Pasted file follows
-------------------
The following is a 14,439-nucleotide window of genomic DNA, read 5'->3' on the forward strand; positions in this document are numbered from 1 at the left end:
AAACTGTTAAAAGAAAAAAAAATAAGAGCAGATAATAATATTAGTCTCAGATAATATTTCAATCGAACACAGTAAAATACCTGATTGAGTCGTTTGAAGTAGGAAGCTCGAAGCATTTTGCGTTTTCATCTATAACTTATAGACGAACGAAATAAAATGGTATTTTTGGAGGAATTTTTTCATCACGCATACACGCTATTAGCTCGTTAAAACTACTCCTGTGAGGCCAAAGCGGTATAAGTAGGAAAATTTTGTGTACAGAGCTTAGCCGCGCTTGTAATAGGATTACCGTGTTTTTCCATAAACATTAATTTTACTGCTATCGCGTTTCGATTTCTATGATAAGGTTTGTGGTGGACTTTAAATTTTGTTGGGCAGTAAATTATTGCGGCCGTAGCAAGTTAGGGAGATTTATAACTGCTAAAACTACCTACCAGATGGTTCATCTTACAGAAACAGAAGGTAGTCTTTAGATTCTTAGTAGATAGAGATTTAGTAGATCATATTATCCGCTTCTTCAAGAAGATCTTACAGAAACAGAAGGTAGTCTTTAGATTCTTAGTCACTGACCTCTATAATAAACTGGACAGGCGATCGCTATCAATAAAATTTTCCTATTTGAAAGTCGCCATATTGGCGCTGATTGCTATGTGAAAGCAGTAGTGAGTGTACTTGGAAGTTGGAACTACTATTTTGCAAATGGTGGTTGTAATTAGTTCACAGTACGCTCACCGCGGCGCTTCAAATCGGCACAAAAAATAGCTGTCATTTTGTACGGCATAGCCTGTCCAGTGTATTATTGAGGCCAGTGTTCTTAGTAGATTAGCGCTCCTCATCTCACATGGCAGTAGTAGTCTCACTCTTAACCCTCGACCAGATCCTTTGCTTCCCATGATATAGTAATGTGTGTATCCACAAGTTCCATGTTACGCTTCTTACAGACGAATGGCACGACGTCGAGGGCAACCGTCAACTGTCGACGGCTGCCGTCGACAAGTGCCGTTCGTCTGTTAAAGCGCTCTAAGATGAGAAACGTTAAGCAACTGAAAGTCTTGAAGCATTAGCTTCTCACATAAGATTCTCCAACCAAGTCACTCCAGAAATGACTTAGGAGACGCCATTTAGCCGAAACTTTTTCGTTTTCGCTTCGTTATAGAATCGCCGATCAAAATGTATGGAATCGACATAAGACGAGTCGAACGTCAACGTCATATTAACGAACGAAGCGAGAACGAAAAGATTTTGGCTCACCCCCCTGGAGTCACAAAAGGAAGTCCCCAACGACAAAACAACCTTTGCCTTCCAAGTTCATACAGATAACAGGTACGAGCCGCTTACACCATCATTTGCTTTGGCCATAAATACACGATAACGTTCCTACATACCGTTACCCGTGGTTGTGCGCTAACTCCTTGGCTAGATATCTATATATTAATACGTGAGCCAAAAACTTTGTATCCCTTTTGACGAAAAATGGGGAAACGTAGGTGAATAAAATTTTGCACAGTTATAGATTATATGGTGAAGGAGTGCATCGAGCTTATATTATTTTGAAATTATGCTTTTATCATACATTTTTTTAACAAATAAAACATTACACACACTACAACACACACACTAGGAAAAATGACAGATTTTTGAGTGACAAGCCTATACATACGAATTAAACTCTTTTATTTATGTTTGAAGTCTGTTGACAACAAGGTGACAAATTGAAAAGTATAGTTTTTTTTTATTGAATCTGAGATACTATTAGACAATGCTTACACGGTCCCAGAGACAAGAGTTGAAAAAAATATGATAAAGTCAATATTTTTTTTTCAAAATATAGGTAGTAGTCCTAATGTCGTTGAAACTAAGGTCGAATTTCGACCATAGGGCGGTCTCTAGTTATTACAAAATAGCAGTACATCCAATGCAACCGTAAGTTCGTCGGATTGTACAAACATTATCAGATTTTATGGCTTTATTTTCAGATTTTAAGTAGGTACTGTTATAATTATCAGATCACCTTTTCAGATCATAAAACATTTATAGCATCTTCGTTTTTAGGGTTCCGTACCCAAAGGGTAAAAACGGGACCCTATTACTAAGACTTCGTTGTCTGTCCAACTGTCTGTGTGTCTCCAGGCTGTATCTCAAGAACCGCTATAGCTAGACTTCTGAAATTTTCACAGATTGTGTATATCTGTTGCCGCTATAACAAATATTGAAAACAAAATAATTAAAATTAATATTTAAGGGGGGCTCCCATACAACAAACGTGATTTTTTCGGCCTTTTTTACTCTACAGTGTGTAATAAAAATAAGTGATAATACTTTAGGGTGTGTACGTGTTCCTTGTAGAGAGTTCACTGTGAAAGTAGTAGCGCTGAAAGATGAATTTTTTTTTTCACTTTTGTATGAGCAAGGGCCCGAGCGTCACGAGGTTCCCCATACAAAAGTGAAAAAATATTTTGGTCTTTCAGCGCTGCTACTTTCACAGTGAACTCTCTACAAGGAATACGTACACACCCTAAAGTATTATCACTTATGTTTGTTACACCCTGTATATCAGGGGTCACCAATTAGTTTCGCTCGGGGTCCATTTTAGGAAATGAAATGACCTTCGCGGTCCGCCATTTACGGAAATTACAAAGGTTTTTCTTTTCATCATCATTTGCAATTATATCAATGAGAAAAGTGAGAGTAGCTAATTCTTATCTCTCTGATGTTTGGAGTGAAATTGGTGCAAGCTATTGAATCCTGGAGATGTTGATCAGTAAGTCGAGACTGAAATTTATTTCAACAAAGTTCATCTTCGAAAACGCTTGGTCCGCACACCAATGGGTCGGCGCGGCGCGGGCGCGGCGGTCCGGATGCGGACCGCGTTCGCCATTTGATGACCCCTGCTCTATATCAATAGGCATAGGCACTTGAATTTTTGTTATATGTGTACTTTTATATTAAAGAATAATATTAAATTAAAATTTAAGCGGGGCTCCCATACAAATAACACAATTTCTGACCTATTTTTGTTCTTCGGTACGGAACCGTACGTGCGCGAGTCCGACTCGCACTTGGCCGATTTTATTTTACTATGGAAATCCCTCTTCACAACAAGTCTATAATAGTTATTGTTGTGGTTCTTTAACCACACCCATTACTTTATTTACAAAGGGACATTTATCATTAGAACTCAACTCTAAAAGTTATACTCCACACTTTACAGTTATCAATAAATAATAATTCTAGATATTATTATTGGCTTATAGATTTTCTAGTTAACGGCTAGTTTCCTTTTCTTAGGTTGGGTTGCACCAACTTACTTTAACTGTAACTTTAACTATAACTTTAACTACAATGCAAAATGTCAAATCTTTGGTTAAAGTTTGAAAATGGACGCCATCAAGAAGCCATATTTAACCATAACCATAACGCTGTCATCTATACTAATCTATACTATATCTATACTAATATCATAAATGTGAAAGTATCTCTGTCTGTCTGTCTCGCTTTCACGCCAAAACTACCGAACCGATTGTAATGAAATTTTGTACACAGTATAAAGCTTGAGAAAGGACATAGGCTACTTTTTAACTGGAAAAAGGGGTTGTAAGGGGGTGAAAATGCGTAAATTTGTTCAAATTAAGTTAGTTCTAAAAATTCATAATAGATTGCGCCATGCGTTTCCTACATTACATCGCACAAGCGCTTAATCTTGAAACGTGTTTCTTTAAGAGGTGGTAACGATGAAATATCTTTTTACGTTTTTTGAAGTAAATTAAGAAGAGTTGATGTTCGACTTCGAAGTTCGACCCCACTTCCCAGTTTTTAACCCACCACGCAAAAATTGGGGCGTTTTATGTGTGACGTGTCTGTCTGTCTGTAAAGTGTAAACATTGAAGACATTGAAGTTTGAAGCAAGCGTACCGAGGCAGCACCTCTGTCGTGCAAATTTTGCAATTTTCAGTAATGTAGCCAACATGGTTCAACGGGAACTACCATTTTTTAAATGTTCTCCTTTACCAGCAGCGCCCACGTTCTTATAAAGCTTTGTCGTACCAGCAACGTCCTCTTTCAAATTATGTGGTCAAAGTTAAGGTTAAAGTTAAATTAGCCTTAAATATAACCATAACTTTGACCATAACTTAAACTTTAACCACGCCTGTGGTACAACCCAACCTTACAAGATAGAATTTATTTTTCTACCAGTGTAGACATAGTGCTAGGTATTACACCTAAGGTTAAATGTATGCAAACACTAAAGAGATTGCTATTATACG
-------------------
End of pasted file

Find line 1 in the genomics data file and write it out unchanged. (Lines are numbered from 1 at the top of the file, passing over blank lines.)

The following is a 14,439-nucleotide window of genomic DNA, read 5'->3' on the forward strand; positions in this document are numbered from 1 at the left end: